Usbek & Rica is a French media on a mission to “explore the future” through a magazine, digital content and events. SUEZ gave it a free hand to imagine two forward-looking scenarios on the future of food. Marius Robles, a futurologist, co-founder of Reimagine Food think-tank and creator of the start-up Food by Robots , commented on both scenarios.
Scenario 1 - Agriculture and livestock farming: in cities first
© Clément Audouin
2038. Today, two out of three earthlings live in cities. In two decades, food - and its production - have been radically transformed. Agriculture has become mainly urban and local.
“Agritecture”, or the successful combination of architecture and urban agriculture, is now the norm. Urban farms born in the early 2000s have set the trend. Today, in the major cities, large vertical and self-sufficient energy farms have been installed, often based on aquaponics, while residential buildings include several floors or terraces dedicated to growing crops. Light, temperature and humidity are skilfully controlled, water is carefully dosed and recycled, and pesticides and insecticides are banned. Smart systems oversee and optimise the crops, while adapting the quantities to the locations and the seasons. Fruits and vegetables are no longer transported in trucks, they are produced where they are bought and consumed. Avoiding transportation and limiting storage helps to reduce the carbon footprint, but also leads to much cheaper, fresher, healthier fruits and vegetables.
Even back in the 2010s, robots could pick 25,000 raspberries per day. Today, machines are used everywhere to plant, cut and harvest with precision and incomparable efficiency. Farmers wear enhanced reality goggles or contact lenses, and labour the soil using advanced scientific knowledge and techniques to coordinate the sowing operations and to orchestrate the work done by the machines. But traditional agriculture is not dead yet. It still exists in many regions, where it plays a fundamental role in preserving biodiversity and living capital in the broadest sense.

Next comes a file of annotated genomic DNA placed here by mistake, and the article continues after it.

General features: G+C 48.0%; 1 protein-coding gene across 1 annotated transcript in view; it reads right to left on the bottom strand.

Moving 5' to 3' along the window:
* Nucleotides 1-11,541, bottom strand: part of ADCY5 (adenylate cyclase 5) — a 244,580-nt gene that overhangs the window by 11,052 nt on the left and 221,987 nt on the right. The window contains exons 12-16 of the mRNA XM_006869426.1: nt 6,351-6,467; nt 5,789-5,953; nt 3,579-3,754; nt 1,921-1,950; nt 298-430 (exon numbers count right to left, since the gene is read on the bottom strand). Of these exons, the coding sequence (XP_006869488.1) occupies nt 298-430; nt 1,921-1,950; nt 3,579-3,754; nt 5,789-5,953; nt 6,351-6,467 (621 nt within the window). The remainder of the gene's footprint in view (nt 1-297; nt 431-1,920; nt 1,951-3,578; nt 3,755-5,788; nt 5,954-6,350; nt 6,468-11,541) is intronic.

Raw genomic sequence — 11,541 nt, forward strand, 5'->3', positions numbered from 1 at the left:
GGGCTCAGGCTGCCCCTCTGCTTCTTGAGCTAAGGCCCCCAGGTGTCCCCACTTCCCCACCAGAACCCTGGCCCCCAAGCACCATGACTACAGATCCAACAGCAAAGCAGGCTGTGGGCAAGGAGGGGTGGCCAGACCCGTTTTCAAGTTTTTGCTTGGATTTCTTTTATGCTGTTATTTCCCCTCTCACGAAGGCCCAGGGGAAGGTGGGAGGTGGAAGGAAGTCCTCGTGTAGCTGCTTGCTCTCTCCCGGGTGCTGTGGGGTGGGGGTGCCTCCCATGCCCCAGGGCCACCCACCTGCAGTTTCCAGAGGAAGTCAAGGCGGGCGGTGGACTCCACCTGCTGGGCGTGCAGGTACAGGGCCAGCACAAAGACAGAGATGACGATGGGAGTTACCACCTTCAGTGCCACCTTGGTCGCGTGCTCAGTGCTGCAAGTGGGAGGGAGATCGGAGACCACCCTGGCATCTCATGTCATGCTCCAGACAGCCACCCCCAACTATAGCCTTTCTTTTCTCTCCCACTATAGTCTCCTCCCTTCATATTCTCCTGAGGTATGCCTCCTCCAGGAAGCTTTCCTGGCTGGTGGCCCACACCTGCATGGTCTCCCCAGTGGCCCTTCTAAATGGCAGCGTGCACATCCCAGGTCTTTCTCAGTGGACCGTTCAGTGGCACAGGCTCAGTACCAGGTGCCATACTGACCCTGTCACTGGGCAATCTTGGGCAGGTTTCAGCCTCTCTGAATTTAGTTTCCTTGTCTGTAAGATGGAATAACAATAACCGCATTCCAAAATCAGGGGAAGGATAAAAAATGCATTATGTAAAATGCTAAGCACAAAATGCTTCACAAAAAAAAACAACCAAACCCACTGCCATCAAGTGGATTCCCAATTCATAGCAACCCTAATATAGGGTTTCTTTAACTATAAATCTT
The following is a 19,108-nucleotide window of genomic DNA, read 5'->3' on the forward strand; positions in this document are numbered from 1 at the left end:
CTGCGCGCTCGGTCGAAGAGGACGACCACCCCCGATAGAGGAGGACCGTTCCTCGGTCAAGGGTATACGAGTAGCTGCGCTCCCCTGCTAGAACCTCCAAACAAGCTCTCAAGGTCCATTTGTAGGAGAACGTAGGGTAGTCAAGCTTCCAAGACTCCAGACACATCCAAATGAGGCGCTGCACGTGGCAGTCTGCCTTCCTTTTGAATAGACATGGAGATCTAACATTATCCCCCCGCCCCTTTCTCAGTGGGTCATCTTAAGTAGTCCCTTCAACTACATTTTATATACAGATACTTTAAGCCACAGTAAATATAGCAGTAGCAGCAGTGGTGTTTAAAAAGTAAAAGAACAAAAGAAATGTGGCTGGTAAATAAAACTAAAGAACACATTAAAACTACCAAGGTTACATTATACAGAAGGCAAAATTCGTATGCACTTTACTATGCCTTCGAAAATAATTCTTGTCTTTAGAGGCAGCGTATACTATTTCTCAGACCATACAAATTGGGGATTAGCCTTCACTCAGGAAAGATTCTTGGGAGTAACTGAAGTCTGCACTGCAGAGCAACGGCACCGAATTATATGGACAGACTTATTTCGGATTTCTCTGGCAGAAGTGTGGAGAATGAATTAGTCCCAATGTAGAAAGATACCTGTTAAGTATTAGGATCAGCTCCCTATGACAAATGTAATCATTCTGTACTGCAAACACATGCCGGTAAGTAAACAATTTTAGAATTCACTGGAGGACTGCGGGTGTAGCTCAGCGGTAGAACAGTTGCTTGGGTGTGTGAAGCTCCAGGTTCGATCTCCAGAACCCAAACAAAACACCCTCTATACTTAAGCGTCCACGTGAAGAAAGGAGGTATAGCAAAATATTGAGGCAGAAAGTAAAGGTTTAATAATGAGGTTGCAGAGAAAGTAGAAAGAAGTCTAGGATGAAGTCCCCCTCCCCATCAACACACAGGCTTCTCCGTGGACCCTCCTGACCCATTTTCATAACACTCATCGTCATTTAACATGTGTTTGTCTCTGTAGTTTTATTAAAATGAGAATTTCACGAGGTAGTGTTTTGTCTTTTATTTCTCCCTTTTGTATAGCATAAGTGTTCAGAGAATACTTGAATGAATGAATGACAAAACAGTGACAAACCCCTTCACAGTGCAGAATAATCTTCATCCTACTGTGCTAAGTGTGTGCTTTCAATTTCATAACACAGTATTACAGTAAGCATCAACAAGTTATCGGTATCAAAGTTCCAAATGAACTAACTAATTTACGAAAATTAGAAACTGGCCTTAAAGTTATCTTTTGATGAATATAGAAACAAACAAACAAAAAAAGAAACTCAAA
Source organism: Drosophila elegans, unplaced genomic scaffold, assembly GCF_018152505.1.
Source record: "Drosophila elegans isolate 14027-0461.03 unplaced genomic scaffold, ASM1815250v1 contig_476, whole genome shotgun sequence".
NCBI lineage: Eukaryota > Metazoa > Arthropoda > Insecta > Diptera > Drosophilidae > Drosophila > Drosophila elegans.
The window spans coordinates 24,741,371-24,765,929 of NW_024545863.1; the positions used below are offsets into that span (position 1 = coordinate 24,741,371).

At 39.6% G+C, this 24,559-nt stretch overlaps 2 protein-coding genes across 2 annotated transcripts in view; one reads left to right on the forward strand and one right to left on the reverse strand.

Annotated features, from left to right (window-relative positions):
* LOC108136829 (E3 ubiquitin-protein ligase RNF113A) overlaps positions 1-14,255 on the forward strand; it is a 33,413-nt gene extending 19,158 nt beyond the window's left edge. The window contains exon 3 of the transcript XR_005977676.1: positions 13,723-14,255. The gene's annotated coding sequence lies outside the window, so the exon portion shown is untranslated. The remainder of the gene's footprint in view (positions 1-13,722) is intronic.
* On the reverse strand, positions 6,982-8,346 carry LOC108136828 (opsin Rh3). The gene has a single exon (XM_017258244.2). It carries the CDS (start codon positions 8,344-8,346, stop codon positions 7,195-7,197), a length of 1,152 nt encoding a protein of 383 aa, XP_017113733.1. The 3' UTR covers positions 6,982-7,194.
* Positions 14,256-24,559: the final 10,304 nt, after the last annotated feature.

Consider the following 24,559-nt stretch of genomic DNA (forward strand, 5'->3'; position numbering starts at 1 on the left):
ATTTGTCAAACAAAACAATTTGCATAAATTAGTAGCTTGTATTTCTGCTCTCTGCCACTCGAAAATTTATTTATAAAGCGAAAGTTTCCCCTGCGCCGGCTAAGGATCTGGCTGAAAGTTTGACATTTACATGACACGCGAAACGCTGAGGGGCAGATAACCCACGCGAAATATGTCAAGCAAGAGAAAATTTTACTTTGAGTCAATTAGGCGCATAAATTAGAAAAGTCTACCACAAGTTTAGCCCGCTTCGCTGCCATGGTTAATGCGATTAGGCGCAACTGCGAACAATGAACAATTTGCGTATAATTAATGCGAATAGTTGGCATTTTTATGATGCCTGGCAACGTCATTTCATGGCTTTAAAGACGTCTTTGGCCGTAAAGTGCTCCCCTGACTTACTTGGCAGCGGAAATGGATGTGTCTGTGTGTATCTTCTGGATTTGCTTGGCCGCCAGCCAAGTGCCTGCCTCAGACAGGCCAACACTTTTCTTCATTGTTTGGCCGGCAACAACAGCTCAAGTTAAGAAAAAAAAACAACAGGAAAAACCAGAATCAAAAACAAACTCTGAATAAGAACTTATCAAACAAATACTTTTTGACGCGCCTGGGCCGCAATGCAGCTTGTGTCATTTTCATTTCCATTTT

What we used to call “meat” has also changed significantly. Meat can now be grown in vitro from animal cells, it can be synthetic, often based on plant proteins, or it can be reconstituted from a varied range of sources, including plants and insect powder. In the 2010s, several start-ups demonstrated the economic viability of meat that is produced in laboratories from animal stem cells. In 2019, this development resulted in the creation of the “MPF, Innovation” industrial alliance, with a view to developing the market for meat, poultry and fish produced directly from animal cells.
By 2021, hamburgers and nuggets produced from plant proteins and nutriments had become the new norm in most fast-food brands. At the same time, interest in the development of edible insects on an industrial scale seems to be a matter of course. Insect farms emit 4 times less CO2, occupy 14 times less land and demand 50 times less water than beef livestock farms. The pioneering companies in this sector emerged in the 2020s and are now powerful multinationals. Their farms, some of which are urban, produce several million tonnes of edible insects every year, which are praised for their nutritional qualities. In 2038, more than one half of the proteins consumed in the western world come from insects.
Intensive livestock farming has almost completely disappeared. Less than one quarter of the “meat” consumed today comes from beef, lamb or goat farms. Several countries have purely and simply banned all “animal” meat production, as well as imports. 30 years ago, livestock farming was criticised for its water footprint and greenhouse gas emissions that accounted for 15% of emissions due to human activity; today, its environmental impact is almost negligible.
Marius Robles’ opinion of this scenario
In the next 30 years, we will witness more changes in food than in the 17,000-year history of what we call agriculture.
Energy will most definitely be free. Agricultural land will no longer be necessary, and nor will farm animals. Food production will have become independent of the weather conditions. It is probable that the need to import or export food products will no longer exist.
“Smart farming” will take the form of connected and robotic urban farms where cutting-edge technologies will be made available to farmers to meet their needs. The people who operate these smart farms will be reinvented farmers, who have become urban farmer-scientists. Robots will do almost anything, from sowing and harvesting, to selecting, distributing and cooking. To be honest, smallholder farmers will tend to disappear. In fact, it is already the case. Since 2003, the total number of farms in the EU has decreased by more than four million.